By Steve Moran

I know even the headline makes it sound like I have been hit by lightning since I mostly take the position that we have got to get a lot better if senior living is going to stay relevant or get relevant for more people.

I am going to admit right at the beginning that I could be wrong about this, but hear me out — this could be a real truth.

The Assumptions — Today

  • Baby boomers are just now beginning to need assisted living — not yet in big numbers, but we are seeing it.
  • We have an ongoing staffing crisis where frontline care workers are being paid a lot more than they were in most marketplaces. And even with higher wages than before, it is really hard to recruit and retain new workers.
  • The potential caregiver population continues to decline in proportion to the number of people needing care, which means there will be a need to increase pay rates faster than the rate of inflation.
  • Except in limited circumstances, the government does not pay for assisted living. They favor home care, partly because this is older people’s preference, but mostly because it costs the government less money.
  • There are two types of home care consumers – Those who are wealthy and can afford it, and those who are lower income and have no choice.

What Could Happen

I picture a time when experienced, skilled care workers will be so in demand that they will be making $30-$50 an hour across the country and more in high-cost marketplaces. When this happens, the relatively low-cost home care that the government prefers to pay for will become the most expensive way to provide for older people who need care. Home care is, in reality, crazy inefficient and only works where wages, relative to the economy, are low.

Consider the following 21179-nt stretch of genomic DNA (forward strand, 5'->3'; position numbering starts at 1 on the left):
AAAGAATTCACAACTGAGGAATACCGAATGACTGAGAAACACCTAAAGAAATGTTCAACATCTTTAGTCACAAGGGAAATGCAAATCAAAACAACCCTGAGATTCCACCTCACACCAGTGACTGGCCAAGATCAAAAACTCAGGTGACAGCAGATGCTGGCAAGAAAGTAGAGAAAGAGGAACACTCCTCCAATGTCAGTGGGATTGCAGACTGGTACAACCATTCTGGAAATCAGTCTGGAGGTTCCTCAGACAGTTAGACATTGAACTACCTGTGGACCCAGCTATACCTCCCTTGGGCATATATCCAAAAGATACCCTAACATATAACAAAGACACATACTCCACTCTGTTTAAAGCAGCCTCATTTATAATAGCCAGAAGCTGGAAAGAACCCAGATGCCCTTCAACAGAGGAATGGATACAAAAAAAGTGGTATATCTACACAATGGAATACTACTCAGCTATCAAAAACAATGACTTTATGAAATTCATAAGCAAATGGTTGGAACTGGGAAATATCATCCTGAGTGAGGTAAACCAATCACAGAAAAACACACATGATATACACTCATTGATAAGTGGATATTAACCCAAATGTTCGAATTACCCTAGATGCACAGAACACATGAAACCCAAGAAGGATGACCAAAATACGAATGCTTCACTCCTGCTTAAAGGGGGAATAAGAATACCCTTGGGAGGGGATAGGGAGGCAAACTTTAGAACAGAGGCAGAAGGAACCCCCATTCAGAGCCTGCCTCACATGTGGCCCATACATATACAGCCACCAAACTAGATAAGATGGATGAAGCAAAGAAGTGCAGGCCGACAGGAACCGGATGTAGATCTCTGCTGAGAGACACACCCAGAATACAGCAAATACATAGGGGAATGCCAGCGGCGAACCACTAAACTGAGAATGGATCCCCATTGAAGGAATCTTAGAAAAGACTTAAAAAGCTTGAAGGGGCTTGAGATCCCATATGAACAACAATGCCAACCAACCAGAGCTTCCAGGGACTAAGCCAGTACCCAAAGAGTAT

A caregiver doing home care can serve just a few individuals a day. That same caregiver could give better care to at least twice as many people in the same amount of time in a senior living community, making the incentive for the government to fund assisted living for more middle- and lower-income older people.

The bonus of course is that it will also give those individuals a better quality of life than they would have had at home.

Complicated and Messy

Getting there will be complicated and messy. It will mean rethinking staffing and compensation for every single position in the senior living community. It will mean figuring out the best way to use people more efficiently to do the things that only people can do.

It represents a great opportunity for technology companies to find ways to replace things that people are doing today, where humanness does not really bring value to residents or the organization.

It means the government rethinking how it serves older people in this country and in Canada.

I would love to hear your thoughts.